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Rumours of a mobile version of Spotify have been circulating for several months.  Spotify is already revolutionising how we listen to music in our homes but it looks set to do the same for music on the move.  The official blog for Spotify announced today that they had submitted an application to Apple for a Spotify app that they claim will be available in a few weeks.  An application for streaming music (that allows you to download playlists to the iPhone that you can listen to offline) appears to strike a blow to the very idea of an iPhone – that it’s a music player, which incidentally enables you to buy tracks directly from iTunes.

That’s why people are speculating as to whether Apple will approve the app, and there is no doubt that Apple could reject it on grounds that Spotify competes with the iTunes music store.  There is a precedent as Apple rejected the Podcaster app because it was seen as too similar to iTunes, an accusation that could easily be levied at Spotify.  At Revolver we believe that Apple will say yes to Spotify and if they don’t do it straightaway they will eventually because;

  • Spotify has already achieved a phenomenal brand equity in the few months since it was launched
  • The app will sell iPhones because it is so good and Apple makes more from devices than it does from the iTunes store
  • Music streaming uses a lot of bandwidth and ultimately that’s commercially good for Apple and their partners
  • If they say ‘no’, Spotify on Android phones may prove to be an iPhone killer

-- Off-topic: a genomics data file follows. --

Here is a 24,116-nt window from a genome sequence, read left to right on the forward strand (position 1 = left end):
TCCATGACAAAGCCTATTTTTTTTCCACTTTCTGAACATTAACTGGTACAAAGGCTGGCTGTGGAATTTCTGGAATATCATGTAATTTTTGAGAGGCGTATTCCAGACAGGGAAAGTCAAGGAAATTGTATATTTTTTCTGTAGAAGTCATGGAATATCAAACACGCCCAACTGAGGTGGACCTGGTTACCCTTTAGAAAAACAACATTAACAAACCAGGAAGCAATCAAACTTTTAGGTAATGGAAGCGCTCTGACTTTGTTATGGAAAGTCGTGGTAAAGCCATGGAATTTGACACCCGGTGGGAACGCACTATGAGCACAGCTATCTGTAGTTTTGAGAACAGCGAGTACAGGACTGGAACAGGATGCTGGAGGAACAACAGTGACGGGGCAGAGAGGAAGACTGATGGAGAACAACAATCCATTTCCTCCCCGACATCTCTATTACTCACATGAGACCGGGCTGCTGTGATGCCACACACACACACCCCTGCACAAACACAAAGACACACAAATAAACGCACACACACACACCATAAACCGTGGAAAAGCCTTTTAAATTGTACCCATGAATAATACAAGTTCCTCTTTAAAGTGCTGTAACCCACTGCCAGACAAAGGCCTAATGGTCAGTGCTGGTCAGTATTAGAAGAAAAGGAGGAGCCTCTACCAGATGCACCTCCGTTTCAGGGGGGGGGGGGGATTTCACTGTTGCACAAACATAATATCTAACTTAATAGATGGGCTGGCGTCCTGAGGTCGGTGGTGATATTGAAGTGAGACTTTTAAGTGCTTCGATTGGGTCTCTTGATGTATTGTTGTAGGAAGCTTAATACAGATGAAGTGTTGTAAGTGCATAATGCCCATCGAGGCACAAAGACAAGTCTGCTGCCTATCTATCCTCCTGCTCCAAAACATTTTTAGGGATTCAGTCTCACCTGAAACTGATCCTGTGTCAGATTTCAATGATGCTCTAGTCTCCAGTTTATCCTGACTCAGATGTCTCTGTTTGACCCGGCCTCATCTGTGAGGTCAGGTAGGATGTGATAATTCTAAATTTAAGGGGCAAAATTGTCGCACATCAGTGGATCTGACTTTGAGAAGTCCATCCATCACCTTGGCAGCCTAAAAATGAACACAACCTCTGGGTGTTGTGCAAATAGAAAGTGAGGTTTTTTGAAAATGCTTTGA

This last point is the real deal maker or breaker.  Spotify very cleverly released a demo video of an Android app in May and development has been taking place of both apps in parallel.  There are some great new Android powered phones on the way.  If Android phones used Spotify and iPhones could not it would go a long way to damage Apple’s dominance in the market.

One way or another mobile Spotify is on the way and subscription streaming is here to stay.  Buying music is so last century.

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The hurricane ravaged Escenario Verde (Green Stage)


This year’s festival at Benicassim has to go on record as one of the most eventful, especially on the Friday night.  A forest fire (if only Lloyd Cole had reformed the Commotions to play at the Spanish musicfest) raged across the road from the main stage, not in front of it as the hopelessly inaccurate report in the NME suggested, but near enough to warm the seat of your pants.  At the same time a 70 kph hurricane blew right across the site for several hours taking bits of the two main stages with it, most of the backstage VIP area along with numerous tents.

The main casualty was the Kings of Leon set.  Whilst they may have been prepared to postpone their appearance until the Saturday their gig gear had already left town, bound for the Swiss border.  Maxïmo Park did reschedule their appearance and didn’t disappoint. ‘Acrobat’ was a high (wire) point.

The thing about the Festival Internacional de Benicàssim, even more than other festivals is that you shouldn’t set too much store by who you’ll see.  In addition to the KOL storm intervention Lily Allen was a no show, possibly due to a wig malfunction.  Whilst one of my intended highlights ‘TV on the Radio’ did appear, they took to the stage an hour early during which time I was circling the site having pointless discussions with various ‘officials’ about different types of car park accreditation.

Still Oasis were pretty good despite the now obligatory sound problems.  Elbow brought the best of Manchester to the Castellón province and The Killers, headlining on the Sunday night brought the house down, what was left of it.